Amazon's cloud boss compares generative AI hype to the dotcom bubble


As CEO of AWS, Amazon's flagship cloud computing platform, Adam Selipsky is one of the most powerful people in computing at a time when the industry is racing to adopt Generative Artificial Intelligence. Despite being a fan of the technology, he also has a warning for anyone trying to understand this moment: Some of the AI ​​companies at the center of the storm are massively overhyped.

Selipsky compares the generative AI rush to the early days of the dotcom bubble, when expectations spread that the Internet would transform many industries almost overnight. Although in the long term the Internet was truly transformative, in the short term many projects went to waste, and many Silicon Valley companies closed down.

“If you go back to 1997 and ask, 'Was the Internet under-promoted or over-promoted?' I would argue that it was under-publicized,” says Selipsky, who spoke to WIRED during a conference at Harvard Business School on Feb. 4. “But if you then ask, 'Are the companies that at the time Was it leading, dramatically exaggerated?' Yes they were.” Selipsky did not name the companies he has in mind. The most prominent so far in generative AI include Amazon's cloud rival Microsoft and its partner and ChatGPAT developer OpenAI.

Selipsky says companies that are looking for ways to implement generic AI in their business or industry need to be careful not to be misled by the hype. “Many companies and organizations are struggling to understand, 'Out of the hundred pilots or proof-of-concepts I have, which one do I take into production?'” he says. “And they're starting to see that it could be very expensive once it goes into production.” Implications? Many of the generic AI projects hastily launched in the past year may not survive in the long run. The technology can be expensive to deploy due to the many high-powered computer chips required for generative AI projects.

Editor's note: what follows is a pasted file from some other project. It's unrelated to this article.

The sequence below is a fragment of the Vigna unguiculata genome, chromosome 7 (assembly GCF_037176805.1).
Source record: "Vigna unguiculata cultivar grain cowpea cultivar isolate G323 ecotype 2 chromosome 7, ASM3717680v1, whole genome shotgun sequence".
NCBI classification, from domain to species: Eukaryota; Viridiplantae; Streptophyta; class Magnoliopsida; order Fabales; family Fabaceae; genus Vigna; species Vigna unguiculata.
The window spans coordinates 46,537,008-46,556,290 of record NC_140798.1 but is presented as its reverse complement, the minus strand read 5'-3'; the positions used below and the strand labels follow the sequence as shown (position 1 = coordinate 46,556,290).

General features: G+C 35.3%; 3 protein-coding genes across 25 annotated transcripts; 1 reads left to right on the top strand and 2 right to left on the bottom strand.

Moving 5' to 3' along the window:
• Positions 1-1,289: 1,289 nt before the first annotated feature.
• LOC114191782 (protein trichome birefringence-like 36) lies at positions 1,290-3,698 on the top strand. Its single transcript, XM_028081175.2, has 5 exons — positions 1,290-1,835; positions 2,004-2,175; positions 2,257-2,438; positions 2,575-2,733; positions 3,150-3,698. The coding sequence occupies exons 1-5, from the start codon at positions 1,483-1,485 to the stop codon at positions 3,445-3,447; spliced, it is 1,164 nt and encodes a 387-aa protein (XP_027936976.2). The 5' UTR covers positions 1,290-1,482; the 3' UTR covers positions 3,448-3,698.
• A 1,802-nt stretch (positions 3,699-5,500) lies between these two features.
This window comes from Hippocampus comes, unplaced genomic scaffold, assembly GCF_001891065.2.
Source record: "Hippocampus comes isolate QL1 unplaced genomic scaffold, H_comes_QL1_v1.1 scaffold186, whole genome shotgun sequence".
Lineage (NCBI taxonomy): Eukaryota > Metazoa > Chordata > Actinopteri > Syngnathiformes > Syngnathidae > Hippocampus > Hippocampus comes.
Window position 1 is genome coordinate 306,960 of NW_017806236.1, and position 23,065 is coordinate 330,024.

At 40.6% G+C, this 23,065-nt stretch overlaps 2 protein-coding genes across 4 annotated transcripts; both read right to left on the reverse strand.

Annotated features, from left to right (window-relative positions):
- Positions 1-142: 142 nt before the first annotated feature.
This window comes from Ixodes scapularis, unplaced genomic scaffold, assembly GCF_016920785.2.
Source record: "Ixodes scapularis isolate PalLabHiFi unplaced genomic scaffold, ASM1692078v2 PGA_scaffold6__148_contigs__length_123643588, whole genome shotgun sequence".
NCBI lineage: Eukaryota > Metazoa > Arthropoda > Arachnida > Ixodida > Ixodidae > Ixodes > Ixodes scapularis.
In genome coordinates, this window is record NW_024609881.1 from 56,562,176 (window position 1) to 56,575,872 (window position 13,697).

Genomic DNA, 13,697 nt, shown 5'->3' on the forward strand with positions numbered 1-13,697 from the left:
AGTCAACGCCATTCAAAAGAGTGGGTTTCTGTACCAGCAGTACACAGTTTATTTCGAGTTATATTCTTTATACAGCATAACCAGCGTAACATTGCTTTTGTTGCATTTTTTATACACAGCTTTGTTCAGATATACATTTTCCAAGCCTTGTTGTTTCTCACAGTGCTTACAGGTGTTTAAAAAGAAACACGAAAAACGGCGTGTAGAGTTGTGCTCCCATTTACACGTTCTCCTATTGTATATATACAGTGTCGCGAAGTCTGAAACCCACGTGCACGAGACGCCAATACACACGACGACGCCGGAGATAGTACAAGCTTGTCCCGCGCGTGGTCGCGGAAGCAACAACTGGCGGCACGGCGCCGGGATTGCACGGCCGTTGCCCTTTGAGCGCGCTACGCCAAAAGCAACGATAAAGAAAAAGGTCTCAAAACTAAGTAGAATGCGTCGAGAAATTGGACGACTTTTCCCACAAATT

Amazon is not widely seen as a leader in the generative AI boom that was kicked off by OpenAI's surprise hit ChatGPIT — perhaps giving Selipsky reason to overestimate its impact. But despite the problems, he says Amazon is looking at a long-term technological turnaround. “We believe that generative AI will be transformative, changing the way almost every application in the world works, and ultimately changing the way people work,” he says.

Company executives and boards in all types of industries are currently under pressure to explore and experiment with generative AI. Investors, academic studies, and industry reports have predicted major disruption for businesses, resulting in trillions of dollars of lost revenue in the future.

Also, although generic AI has clearly boosted the businesses of AI providers like OpenAI and some hardware companies like Nvidia, the benefits of generic AI for business applications are less clear. Problems such as algorithmic bias and hallucinations are affecting generic AI deployment, and disputes over copyrighted data fed to AI models have also created legal jeopardy over some applications of the technology.

great ai race

Selipsky first joined AWS in 2005 as a marketing executive, but left in 2016 to become CEO of analytics company Tableau, which was later sold to Salesforce. He was hired back to lead AWS in 2021 by Andy Jassy, ​​who had recently vacated that position to replace Jeff Bezos as Amazon CEO, and was originally his first Selipsky was hired for the tenure.

Although Amazon has been the clear market leader in cloud computing for years, its primary rival, Microsoft, has significant support in the competition for AI, being the primary supporter of ChatGate maker OpenAI. Amazon's other main cloud rival, Google, long considered a leader in AI development, has gone full steam ahead on generative AI, aggressively developing a rival to ChatGPT and incorporating the technology into many of its services. Including in.